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The MFA Paradox: More Protection and More Trade?

In: The Political Economy of American Trade Policy


  • J. Michael Finger
  • Ann Harrison


The textile industry's political power stemmed from its importance in southern states plus the power of the Southern delegation in the U.S. Congress in the 1960s. The strongest resistance to the industry's pressure for protection came from the foreign policy interests of the Executive branch. A constellation of influences explains why negotiated, or voluntary export restraints (VERs), sanctioned by international agreements (the Multi-Fiber Arrangement) was the form protection took. First, the Japanese industry, at the time the world's leading textile exporter, already in the 1930s had exhibited a willingness to accept negotiated agreements to trade disputes. Second, the U.S. Executive, having been a leader in establishing the GATT system to control the sort of unilateral restrictive actions that contributed to the 1930s depression, was reluctant to take unilateral action. Third, the arrangement was acceptable to the U.S. industry because, through their particular power over agricultural legislation, the Southern delegation won passage, as amendments to agriculture bills, of legislation to enforce these 'voluntary' restraints at the U.S. border. But because enforcement remained with the Executive branch, it tended to follow the letter of the agreements, hence exports could continue to expand by shifting to new product varieties and to new supplier countries.
(This abstract was borrowed from another version of this item.)

Suggested Citation

  • J. Michael Finger & Ann Harrison, 1996. "The MFA Paradox: More Protection and More Trade?," NBER Chapters,in: The Political Economy of American Trade Policy, pages 197-260 National Bureau of Economic Research, Inc.
  • Handle: RePEc:nbr:nberch:8706

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    References listed on IDEAS

    1. Richard E. Caves, 1976. "Economic Models of Political Choice: Canada's Tariff Structure," Canadian Journal of Economics, Canadian Economics Association, vol. 9(2), pages 278-300, May.
    2. Erzan, Refik & Goto, Junichi & Holmes, Paula, 1989. "Effects of the multifibre arrangement on developing countries'trade : an empirical investigation," Policy Research Working Paper Series 297, The World Bank.
    3. John M. Abowd, 1991. "Appendix: The NBER Immigration, Trade, and Labor Markets Data Files," NBER Chapters,in: Immigration, Trade, and the Labor Market, pages 407-421 National Bureau of Economic Research, Inc.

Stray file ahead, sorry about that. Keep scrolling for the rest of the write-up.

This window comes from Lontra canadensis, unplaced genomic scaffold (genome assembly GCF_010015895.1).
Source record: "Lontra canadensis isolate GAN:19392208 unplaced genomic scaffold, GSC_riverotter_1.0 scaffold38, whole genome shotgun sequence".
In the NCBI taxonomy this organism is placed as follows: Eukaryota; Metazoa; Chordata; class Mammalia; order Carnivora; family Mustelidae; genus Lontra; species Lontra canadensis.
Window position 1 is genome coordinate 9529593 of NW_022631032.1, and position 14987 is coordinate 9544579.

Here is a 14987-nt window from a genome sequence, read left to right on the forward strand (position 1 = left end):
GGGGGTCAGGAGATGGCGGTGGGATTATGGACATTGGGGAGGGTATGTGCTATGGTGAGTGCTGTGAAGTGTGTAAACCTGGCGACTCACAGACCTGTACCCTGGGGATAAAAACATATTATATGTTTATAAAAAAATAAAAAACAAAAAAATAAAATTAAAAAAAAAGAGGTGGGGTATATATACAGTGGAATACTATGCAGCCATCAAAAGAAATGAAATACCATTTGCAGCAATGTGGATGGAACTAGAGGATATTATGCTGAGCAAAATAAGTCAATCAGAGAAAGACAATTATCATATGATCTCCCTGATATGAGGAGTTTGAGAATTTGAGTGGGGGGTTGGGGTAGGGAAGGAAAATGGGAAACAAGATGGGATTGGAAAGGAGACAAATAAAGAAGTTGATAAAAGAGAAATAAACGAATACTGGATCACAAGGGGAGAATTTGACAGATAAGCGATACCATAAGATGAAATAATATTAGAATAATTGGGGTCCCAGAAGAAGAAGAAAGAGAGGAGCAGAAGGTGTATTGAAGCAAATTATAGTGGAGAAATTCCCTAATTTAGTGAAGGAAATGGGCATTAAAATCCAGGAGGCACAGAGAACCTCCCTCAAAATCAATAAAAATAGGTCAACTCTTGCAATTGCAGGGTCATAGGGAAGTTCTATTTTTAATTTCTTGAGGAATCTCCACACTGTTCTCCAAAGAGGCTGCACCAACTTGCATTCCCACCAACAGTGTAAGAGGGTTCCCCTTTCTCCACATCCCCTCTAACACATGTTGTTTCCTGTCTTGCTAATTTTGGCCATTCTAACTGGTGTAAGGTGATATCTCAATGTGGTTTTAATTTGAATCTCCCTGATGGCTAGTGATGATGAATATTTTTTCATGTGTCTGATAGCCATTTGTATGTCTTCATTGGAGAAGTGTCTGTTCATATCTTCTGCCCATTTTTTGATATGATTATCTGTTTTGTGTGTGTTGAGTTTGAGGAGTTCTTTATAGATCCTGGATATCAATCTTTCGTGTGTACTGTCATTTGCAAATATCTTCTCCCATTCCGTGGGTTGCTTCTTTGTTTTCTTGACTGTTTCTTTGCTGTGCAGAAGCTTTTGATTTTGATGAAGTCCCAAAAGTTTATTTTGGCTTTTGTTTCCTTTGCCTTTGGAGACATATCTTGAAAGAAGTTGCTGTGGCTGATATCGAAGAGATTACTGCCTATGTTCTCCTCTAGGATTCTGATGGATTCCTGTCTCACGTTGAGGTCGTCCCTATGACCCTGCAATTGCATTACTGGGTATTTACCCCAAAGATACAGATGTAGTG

4. M.L. Varma, 1984. "World Economy," Foreign Trade Review, , vol. 19(2), pages 347-353, July.
    5. G. K. Helleiner, 1977. "The Political Economy of Canada's Tariff Structure: An Alternative Model," Canadian Journal of Economics, Canadian Economics Association, vol. 10(2), pages 318-326, May.
    6. Gary Chamberlain, 1980. "Analysis of Covariance with Qualitative Data," Review of Economic Studies, Oxford University Press, vol. 47(1), pages 225-238.
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    Cited by:

    1. Theo S Eicher & Thomas Osang, 2000. "Politics and Trade Policy: An Empirical Investigation"," Working Papers 0004, University of Washington, Department of Economics.
    2. Grether, Jean-Marie & de Melo, Jaime & Olarreaga, Marcelo, 2001. "Who determines Mexican trade policy?," Journal of Development Economics, Elsevier, vol. 64(2), pages 343-370, April.
    3. Hudson, Darren & Ethridge, Don E. & Mutuc, Maria Erlinda M., 2011. "Lessons Learned from the Phase-out of the MFA: Moving from Managed Distortion to Managed Distortion," eJADE: electronic Journal of Agricultural and Development Economics, Food and Agriculture Organization, Agricultural and Development Economics Division, vol. 12(1).
    4. Arnaud Costinot, 2009. "Jobs, Jobs, Jobs: A "New" Perspective on Protectionism," Journal of the European Economic Association, MIT Press, vol. 7(5), pages 1011-1041, September.
    5. Scott Bradford, 2000. "Rents, Votes, and Protection: Explaining the Structure of Trade Barriers Across Industries," Econometric Society World Congress 2000 Contributed Papers 1717, Econometric Society.
    6. Finger, J. Michael & Schuknecht, Ludger, 1999. "Market access advances and retreats : the Uruguay Round and beyond," Policy Research Working Paper Series 2232, The World Bank.
    7. Costenot, Arnaud, 2006. "Jobs, Jobs, Jobs: A New Perspective on Protectionism," University of California at San Diego, Economics Working Paper Series qt1bt8n04n, Department of Economics, UC San Diego.
    8. Theo Eicher & Thomas Osang, 2002. "Protection for Sale: An Empirical Investigation: Comment," American Economic Review, American Economic Association, vol. 92(5), pages 1702-1710, December.
    9. Maggi, Giovanni & Rodriguez-Clare, Andres, 2000. "Import penetration and the politics of trade protection," Journal of International Economics, Elsevier, vol. 51(2), pages 287-304, August.
    10. Feizabadi, 2014. "The Theory of Political Tariff Protection for Agricultural Sector in Developing Countries," International Journal of Agricultural Management and Development (IJAMAD), Iranian Association of Agricultural Economics, vol. 4(1), March.
    11. Madani, Dorsati & Olarreaga, Marcelo, 2002. "Politically optimal tariffs : an application to Egypt," Policy Research Working Paper Series 2882, The World Bank.

    More about this item

    JEL classification:

    • F1 - International Economics - - Trade
    • L6 - Industrial Organization - - Industry Studies: Manufacturing


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